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Learning from Malaysian stock market

Updated: 2013-12-03 09:27
By Elaine Tan ( China Daily)

Learning from Malaysian stock market

Visitors monitor stock prices at a private stock market gallery in Kuala Lumpur, Malaysia in this file photo taken in 2008. [Photo/] 

Chinese companies are struggling to raise their profiles as investors are wary of unfamiliar names, Elaine Tan reports from Kuala Lumpur

When Xingquan International Sports Holdings Ltd sought a listing on Bursa Malaysia - the Malaysian stock exchange - it was welcomed with open arms.

The 2009 initial public offering of China's fifth-largest outdoor sportswear manufacturer was the first by a foreign company after a concerted 16-month effort by the local Securities Commission and the stock exchange to internationalize Malaysia's capital market.

The Fujian-based company's July debut was followed closely by Multi Sports Holdings Ltd, a firm that designs, develops and makes shoe soles, which was listed in August. Three months later, sports shoe and sportswear manufacturer XiDeLang Holdings Ltd also had its IPO.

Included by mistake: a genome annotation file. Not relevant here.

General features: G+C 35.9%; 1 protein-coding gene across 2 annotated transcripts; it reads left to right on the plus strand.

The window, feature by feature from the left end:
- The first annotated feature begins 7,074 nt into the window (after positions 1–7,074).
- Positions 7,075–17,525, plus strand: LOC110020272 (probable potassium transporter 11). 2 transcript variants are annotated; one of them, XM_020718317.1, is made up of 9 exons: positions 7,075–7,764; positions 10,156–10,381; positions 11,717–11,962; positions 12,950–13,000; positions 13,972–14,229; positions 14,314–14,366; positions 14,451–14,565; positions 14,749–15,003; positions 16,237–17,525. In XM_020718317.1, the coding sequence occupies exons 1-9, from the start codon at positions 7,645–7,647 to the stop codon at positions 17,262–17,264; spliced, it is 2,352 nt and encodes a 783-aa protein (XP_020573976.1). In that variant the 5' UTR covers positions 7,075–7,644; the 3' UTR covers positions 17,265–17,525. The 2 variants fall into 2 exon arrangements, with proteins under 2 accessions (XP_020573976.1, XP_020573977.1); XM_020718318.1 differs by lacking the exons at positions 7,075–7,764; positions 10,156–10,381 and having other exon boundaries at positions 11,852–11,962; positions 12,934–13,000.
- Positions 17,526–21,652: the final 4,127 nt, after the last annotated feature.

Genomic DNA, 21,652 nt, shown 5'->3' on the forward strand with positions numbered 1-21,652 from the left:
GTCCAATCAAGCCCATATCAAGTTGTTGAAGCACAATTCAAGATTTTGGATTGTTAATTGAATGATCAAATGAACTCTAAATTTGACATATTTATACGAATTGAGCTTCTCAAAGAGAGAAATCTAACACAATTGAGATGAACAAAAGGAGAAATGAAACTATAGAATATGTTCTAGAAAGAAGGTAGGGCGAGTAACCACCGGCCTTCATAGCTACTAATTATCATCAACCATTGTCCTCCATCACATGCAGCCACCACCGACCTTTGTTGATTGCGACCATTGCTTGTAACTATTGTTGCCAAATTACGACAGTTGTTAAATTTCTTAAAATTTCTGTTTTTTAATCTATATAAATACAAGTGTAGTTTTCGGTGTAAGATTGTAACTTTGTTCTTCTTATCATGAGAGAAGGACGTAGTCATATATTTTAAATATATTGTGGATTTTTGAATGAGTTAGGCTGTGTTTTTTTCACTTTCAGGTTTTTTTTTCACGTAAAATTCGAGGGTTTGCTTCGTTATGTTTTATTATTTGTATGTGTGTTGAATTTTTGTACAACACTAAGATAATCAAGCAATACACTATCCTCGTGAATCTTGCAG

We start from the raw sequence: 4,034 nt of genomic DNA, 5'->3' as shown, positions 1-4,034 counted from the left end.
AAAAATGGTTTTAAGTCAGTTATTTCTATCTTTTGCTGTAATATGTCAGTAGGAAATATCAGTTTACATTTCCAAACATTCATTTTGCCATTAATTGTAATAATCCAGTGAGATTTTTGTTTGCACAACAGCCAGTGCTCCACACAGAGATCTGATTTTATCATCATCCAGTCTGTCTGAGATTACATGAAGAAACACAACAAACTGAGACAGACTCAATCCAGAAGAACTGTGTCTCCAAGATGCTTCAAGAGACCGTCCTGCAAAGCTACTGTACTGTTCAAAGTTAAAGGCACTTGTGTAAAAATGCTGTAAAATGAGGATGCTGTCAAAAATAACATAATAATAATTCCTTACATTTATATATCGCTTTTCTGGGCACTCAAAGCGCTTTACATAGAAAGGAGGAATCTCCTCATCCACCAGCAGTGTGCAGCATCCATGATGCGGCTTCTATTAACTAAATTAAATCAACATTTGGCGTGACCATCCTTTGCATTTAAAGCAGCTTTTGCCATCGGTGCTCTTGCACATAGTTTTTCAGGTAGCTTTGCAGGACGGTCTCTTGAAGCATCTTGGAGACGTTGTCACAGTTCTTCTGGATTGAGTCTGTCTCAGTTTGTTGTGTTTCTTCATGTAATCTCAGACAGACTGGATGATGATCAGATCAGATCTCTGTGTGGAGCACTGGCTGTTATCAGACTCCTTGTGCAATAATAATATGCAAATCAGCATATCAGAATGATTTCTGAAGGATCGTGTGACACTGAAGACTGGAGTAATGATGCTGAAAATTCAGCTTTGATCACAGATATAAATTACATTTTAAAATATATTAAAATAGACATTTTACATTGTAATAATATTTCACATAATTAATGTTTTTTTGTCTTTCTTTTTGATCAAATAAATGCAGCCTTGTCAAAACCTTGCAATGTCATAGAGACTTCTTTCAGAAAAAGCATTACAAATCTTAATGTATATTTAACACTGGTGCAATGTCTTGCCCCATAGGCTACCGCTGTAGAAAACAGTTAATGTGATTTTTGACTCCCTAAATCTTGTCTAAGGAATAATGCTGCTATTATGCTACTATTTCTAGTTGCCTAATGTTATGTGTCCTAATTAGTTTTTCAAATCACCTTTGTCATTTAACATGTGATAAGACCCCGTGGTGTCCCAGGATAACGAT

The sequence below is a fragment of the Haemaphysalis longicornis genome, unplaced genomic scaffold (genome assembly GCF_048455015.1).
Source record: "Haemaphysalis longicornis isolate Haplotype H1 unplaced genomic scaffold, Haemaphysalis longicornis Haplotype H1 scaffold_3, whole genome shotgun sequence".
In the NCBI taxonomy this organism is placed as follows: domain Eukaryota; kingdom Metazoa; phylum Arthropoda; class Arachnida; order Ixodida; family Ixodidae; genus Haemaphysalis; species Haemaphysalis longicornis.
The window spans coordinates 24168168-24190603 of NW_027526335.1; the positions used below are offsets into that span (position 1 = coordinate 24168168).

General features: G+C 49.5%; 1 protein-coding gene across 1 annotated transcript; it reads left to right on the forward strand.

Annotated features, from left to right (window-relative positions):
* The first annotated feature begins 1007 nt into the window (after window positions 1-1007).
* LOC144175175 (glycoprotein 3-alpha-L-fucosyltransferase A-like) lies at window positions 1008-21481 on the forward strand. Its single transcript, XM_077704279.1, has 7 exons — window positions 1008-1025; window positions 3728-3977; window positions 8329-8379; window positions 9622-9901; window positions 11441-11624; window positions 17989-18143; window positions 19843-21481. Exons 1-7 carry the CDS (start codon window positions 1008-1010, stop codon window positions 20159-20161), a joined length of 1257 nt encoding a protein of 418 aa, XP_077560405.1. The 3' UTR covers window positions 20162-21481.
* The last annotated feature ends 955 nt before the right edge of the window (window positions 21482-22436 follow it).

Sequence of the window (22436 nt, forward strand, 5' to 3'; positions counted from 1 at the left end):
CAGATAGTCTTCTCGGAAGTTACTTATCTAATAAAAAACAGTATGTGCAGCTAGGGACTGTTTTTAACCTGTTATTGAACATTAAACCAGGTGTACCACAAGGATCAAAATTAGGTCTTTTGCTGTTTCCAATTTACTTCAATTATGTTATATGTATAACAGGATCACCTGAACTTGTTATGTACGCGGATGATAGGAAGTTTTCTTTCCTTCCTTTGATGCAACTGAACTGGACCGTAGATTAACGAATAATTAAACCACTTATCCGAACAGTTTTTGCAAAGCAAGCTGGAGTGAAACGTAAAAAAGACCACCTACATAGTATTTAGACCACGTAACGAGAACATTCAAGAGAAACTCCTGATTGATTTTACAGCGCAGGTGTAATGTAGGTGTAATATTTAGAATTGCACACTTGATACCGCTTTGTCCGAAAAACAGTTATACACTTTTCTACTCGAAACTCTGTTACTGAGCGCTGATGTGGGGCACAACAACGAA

Learning from Malaysian stock market

Hopes were high that the arrival of these Chinese companies would improve the efficiency of the Malaysian capital market, add depth and breadth to the exchange, and pave the way for local investors to access stocks from the world's most dynamic economy. Bursa Malaysia, a latecomer to the game, would finally catch up with the likes of Singapore, New York and London in courting cross-border listings from the economic superpower.

Meanwhile, Chinese companies were able to access funds much faster than on home ground, where a massive backlog could delay listing aspirations and intensify competition for investment dollars.

Xingquan International said it had decided on a Bursa Malaysia listing because of the encouraging support from Malaysian authorities, and local financial institutions and funds.

"We explored several options back in 2008 and found the Malaysian market to be most suitable for us," said Wu Qingquan, Xingquan International's executive chairman and chief executive officer.

But the rosy picture has not panned out exactly as planned.

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